The Real Curse in 'Practical Magic' Is Heterosexuality

In "Practical Magic," the curse isn’t just that any man an Owens woman loves will die. The curse is that Owens women will love men, period.
Sandra Bullock and Nicole Kidman in Practical Magic
Photo courtesy of Warner Bros.

Practical Magic is a beloved, if cursed movie. Twenty years after its release, the generation that grew up with it on VHS and cable has turned it into something of a cult (or coven) classic, adored by those who aspire to a witchy aesthetic as well as actual witches.

Practical Magic is a movie about curses that invites a queer reading: any man who loves an Owens woman, the family of witches in the film, is doomed to die. The curse grew out of the despair of foremother Maria Owens, exiled to an island from Puritan-era Massachusetts after her magic thwarted the townspeople’s attempt to hang her for witchcraft. Pregnant by her married lover, she cast a spell that ensured she would never again love a man. Decades later, the spell fates Owens women to early (but stylish) widowhood.


The curse was intended to save the women from male violence. But like all oaths sworn by the broken-hearted, it was unknowingly cast in bad faith, leaving generation after generation of Owens women falling for men only to be swiftly widowed. Maria’s curse, then, dooms her descendants to the pitfalls of heterosexuality even as it spares them from a lifetime of living with men. It’s a curse as much as it is a protection spell.

In an early scene of the film, the young Owens sisters, Sally (Sandra Bullock) and Gillian (Nicole Kidman), watch their two aunts receive a distraught woman in the dead of night who needs a spell to make her beloved want her “so bad he can’t stand it.” She has to pierce a bird in the heart to seal it, perpetuating the cycle of violence heterosexuality seems to require. The two sisters each read the scene differently: Gillian, drawn to the drama of the woman’s shortsighted desire, exclaims that she can't wait to fall in love, while Sally, alarmed by the spell’s blood cost, hopes she never falls in love. She makes the curious choice to cast a spell listing the fantasy attributes of an “impossible” man, and, like most straight women, Sally sets the bar very low: he must flip pancakes, whistle, and be kind. “The guy I dreamed up doesn’t exist,” she explains to her sister, “And if he doesn’t exist, I’ll never die of a broken heart.”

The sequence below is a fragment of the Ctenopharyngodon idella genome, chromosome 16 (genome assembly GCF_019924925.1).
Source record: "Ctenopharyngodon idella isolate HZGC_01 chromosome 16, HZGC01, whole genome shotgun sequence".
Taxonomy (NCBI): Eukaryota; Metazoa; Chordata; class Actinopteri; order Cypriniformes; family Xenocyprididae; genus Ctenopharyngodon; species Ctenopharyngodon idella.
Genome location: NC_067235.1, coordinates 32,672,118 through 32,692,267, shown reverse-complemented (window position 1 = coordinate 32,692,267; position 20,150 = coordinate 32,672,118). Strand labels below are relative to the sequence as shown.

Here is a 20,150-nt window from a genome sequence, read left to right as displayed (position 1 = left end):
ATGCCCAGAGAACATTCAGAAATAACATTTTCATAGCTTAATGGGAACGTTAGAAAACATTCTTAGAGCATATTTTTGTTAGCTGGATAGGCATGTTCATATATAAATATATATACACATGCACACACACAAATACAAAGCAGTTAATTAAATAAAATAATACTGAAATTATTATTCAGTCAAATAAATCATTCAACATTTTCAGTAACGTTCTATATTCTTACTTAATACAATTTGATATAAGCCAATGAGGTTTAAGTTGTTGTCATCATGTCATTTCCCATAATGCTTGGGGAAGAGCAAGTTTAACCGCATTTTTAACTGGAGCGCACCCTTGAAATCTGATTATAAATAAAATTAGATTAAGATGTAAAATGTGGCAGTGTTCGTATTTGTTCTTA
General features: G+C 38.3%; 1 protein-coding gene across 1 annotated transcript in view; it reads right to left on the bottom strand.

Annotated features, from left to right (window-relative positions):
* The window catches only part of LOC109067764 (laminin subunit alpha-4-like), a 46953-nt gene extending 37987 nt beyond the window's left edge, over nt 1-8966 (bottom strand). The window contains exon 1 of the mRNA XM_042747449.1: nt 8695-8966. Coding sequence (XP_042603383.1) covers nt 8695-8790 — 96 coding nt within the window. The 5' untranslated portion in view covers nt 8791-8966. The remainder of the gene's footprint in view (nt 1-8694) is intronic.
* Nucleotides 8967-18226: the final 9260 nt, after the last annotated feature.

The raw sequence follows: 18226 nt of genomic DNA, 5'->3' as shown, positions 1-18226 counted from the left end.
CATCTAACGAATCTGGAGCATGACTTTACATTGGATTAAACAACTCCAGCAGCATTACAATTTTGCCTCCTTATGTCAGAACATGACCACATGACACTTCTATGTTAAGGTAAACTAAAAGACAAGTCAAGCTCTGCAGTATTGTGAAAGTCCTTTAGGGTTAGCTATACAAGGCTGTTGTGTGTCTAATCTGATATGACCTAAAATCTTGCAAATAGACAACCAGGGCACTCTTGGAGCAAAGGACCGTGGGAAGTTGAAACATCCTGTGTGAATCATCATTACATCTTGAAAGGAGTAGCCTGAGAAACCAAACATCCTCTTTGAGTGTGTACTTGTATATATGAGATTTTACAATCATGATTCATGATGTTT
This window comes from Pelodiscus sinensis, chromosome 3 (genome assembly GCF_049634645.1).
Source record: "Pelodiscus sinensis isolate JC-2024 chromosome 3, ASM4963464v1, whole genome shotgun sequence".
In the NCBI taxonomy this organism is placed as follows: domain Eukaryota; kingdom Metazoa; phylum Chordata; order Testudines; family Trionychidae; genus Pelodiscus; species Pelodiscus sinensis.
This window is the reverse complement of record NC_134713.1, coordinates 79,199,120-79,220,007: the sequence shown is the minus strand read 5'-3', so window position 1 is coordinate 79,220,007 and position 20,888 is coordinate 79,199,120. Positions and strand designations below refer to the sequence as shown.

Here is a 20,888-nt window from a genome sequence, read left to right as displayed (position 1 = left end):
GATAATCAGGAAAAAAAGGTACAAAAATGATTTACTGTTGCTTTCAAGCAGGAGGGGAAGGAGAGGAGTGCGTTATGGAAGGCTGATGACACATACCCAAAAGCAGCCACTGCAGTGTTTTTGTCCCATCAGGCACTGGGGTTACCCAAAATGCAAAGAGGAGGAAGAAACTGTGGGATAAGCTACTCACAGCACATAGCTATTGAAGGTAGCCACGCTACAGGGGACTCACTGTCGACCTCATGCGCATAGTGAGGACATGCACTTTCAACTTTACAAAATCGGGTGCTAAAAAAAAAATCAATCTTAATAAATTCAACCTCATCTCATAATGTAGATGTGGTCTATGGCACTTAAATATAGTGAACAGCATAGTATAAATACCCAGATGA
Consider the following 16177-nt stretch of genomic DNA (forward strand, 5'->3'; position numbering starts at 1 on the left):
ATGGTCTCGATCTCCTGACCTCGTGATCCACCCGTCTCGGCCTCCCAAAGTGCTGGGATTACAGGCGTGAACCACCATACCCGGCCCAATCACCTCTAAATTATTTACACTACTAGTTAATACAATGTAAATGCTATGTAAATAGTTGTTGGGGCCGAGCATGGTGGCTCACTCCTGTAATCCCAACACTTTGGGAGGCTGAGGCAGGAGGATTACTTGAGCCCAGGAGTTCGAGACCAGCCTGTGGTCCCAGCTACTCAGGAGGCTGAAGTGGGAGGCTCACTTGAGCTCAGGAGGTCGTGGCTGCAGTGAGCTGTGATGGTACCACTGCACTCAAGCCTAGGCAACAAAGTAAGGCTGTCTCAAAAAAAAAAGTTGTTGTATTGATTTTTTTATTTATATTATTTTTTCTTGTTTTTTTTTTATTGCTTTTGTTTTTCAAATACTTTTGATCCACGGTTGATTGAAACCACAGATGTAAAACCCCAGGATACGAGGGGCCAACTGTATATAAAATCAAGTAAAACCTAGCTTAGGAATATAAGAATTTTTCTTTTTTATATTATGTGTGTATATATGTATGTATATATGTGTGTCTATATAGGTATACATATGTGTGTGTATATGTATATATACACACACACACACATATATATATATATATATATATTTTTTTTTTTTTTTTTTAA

Sally’s ambivalence is telling; even as a child, she knows the stars must align in order for her to fall in love. And yet, her spell is an expression of desire. Some part of her wants love—she just doesn’t want it to be with a man. Indeed, it takes her aunts’ spellwork for her to fall in love with one: a nice, safe, doomed, Good Guy, a father of daughters.


Why do the aunts care if she falls in love? The same reason anyone’s family prods them towards heterosexual life choices: procreation. The curse appears to set in just after an Owens woman has time to bear two daughters, a new version of herself and her sister, one sensible brunette and one wild redhead. How else would the curse live on for another generation? The curse isn’t just that any man an Owens woman loves will die. The curse is that Owens women will love men, period.

Sally and Gilly, reviving Jimmy

It’s worth asking whether any Owens woman has ever fallen in love with a woman, and what would happen to the curse if she did. Owens women are not fated to become wives so much as aunts. Sally and Gilly have two aunts, neither of whom, we assume, have borne children, and only one of whom, we assume, has loved a man—the “poor Ethan” of brunette Aunt Frances (Stockard Channing). Aunt Jet (Dianne Wiest) does not believe in the curse, and my gay heart longs to extrapolate that she is not, in fact, a blood aunt, but an “aunt” in the sense of two older women who have lived together in a gorgeous Victorian with an elaborate garden who occasionally go out of town for full moon rituals. Maybe they are “sisters” in the way the catcaller thinks my opposite-haired same-sex lover is my sister when we walk hand in hand on the street. In other words, Harold, they’re lesbians.